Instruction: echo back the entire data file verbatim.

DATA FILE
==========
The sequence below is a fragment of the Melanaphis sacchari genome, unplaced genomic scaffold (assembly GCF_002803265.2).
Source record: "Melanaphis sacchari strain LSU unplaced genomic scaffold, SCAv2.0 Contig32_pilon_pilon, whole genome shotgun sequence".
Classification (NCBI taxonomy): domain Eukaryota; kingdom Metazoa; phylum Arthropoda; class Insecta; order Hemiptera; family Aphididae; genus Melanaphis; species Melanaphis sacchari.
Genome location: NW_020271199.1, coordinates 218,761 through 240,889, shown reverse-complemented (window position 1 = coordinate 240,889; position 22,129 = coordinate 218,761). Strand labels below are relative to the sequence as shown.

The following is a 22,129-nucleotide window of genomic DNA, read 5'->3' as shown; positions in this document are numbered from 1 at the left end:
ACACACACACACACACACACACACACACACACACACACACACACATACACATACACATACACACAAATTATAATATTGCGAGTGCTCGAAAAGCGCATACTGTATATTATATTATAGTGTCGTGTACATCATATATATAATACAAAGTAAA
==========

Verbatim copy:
The sequence below is a fragment of the Melanaphis sacchari genome, unplaced genomic scaffold (assembly GCF_002803265.2).
Source record: "Melanaphis sacchari strain LSU unplaced genomic scaffold, SCAv2.0 Contig32_pilon_pilon, whole genome shotgun sequence".
Classification (NCBI taxonomy): domain Eukaryota; kingdom Metazoa; phylum Arthropoda; class Insecta; order Hemiptera; family Aphididae; genus Melanaphis; species Melanaphis sacchari.
Genome location: NW_020271199.1, coordinates 218,761 through 240,889, shown reverse-complemented (window position 1 = coordinate 240,889; position 22,129 = coordinate 218,761). Strand labels below are relative to the sequence as shown.

The following is a 22,129-nucleotide window of genomic DNA, read 5'->3' as shown; positions in this document are numbered from 1 at the left end:
ACACACACACACACACACACACACACACACACACACACACACACATACACATACACATACACACAAATTATAATATTGCGAGTGCTCGAAAAGCGCATACTGTATATTATATTATAGTGTCGTGTACATCATATATATAATACAAAGTAAA